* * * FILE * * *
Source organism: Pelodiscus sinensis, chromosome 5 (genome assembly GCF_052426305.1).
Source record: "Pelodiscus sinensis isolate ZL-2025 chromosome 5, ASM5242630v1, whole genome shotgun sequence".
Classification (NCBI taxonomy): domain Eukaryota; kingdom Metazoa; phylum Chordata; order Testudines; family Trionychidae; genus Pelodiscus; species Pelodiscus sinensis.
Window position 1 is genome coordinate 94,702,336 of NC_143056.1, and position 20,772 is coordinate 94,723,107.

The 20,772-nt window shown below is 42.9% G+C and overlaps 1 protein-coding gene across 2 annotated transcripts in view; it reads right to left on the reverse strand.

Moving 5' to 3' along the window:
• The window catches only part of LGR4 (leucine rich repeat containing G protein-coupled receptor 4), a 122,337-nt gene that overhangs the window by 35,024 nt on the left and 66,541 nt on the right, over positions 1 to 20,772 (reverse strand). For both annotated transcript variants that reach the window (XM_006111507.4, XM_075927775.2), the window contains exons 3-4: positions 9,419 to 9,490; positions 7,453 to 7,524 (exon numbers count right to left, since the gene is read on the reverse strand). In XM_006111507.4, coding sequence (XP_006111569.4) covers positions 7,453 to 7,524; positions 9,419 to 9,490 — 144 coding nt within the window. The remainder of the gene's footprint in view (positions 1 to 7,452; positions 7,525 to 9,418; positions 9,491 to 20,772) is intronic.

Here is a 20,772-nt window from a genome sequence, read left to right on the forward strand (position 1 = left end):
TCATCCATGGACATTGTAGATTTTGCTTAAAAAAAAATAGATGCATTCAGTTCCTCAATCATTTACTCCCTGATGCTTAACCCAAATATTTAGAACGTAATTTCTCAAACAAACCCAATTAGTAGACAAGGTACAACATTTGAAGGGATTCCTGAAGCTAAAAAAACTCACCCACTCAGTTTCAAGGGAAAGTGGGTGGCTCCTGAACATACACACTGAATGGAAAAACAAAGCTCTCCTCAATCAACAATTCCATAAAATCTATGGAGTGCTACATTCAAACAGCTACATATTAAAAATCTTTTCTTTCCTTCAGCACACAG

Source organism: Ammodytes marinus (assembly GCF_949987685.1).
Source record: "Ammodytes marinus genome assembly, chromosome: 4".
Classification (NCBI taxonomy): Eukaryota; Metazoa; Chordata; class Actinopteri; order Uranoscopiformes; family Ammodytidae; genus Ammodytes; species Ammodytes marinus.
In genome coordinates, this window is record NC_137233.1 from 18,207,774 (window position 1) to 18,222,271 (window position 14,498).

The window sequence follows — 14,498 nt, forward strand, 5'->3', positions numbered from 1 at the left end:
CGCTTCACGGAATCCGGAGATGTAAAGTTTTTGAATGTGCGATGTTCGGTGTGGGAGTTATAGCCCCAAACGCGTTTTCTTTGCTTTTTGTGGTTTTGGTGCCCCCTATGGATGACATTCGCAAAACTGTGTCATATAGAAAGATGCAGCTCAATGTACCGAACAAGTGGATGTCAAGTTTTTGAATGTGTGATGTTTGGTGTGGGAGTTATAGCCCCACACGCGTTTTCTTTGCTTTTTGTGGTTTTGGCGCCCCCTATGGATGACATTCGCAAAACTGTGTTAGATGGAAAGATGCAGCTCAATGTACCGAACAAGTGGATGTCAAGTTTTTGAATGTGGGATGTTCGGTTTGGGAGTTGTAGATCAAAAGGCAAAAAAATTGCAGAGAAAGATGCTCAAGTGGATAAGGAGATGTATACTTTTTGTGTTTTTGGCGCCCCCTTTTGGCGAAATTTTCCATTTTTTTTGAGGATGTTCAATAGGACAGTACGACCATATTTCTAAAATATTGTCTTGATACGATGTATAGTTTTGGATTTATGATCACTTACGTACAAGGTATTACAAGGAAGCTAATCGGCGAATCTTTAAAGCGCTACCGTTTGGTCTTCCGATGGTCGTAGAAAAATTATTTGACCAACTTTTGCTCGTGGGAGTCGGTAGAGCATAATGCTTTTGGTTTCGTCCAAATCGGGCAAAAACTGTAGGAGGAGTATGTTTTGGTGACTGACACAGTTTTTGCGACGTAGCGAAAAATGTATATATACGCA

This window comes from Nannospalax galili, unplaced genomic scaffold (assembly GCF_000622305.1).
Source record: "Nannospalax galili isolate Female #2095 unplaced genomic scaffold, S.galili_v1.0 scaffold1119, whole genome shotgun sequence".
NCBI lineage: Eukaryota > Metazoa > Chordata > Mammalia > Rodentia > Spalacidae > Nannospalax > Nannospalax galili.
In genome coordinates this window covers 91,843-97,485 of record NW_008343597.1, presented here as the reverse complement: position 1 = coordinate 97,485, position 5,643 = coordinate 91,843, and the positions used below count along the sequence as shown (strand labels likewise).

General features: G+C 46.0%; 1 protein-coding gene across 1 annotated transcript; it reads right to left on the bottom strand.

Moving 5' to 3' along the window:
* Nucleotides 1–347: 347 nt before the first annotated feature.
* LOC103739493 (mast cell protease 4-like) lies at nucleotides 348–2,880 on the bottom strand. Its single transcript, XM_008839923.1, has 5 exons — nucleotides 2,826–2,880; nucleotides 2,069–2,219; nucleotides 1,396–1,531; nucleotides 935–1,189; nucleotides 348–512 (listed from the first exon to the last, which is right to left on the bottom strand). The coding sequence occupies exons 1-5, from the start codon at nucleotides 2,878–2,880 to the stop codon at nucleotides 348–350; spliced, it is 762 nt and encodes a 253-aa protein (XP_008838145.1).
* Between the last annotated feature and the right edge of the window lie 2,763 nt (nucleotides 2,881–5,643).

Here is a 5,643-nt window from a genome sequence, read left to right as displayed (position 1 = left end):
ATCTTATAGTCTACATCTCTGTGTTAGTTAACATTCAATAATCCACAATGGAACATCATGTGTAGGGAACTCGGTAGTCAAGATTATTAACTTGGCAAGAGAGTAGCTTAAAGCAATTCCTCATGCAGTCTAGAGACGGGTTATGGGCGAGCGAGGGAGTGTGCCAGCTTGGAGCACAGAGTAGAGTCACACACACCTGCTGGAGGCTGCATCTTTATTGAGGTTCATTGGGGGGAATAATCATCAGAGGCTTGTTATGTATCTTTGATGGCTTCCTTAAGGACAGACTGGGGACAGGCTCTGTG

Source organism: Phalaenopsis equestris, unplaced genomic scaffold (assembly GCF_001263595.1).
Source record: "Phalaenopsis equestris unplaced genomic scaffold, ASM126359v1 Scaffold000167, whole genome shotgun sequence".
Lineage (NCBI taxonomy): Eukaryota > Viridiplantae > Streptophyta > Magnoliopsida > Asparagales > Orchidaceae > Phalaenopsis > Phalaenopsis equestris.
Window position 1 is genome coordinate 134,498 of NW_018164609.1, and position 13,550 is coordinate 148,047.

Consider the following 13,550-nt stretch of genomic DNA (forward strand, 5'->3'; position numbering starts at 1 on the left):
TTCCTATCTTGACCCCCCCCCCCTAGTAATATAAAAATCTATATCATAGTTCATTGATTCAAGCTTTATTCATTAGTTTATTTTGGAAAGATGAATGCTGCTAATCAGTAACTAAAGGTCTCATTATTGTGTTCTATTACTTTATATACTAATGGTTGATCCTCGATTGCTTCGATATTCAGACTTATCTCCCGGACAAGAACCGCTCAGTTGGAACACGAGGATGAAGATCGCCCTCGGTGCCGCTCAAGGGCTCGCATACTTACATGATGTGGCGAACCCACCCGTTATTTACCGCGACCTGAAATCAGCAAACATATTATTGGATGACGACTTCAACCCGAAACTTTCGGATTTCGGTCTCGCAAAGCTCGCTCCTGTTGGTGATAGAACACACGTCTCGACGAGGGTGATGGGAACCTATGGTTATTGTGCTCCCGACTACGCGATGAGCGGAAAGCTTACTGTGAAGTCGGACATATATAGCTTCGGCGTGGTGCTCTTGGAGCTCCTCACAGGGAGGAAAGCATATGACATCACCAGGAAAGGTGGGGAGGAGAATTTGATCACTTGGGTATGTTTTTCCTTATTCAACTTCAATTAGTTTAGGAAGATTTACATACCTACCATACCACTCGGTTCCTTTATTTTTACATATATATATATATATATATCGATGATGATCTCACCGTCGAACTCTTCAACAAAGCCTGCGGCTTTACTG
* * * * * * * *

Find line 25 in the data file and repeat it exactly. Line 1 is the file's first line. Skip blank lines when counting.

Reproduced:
Here is a 5,643-nt window from a genome sequence, read left to right as displayed (position 1 = left end):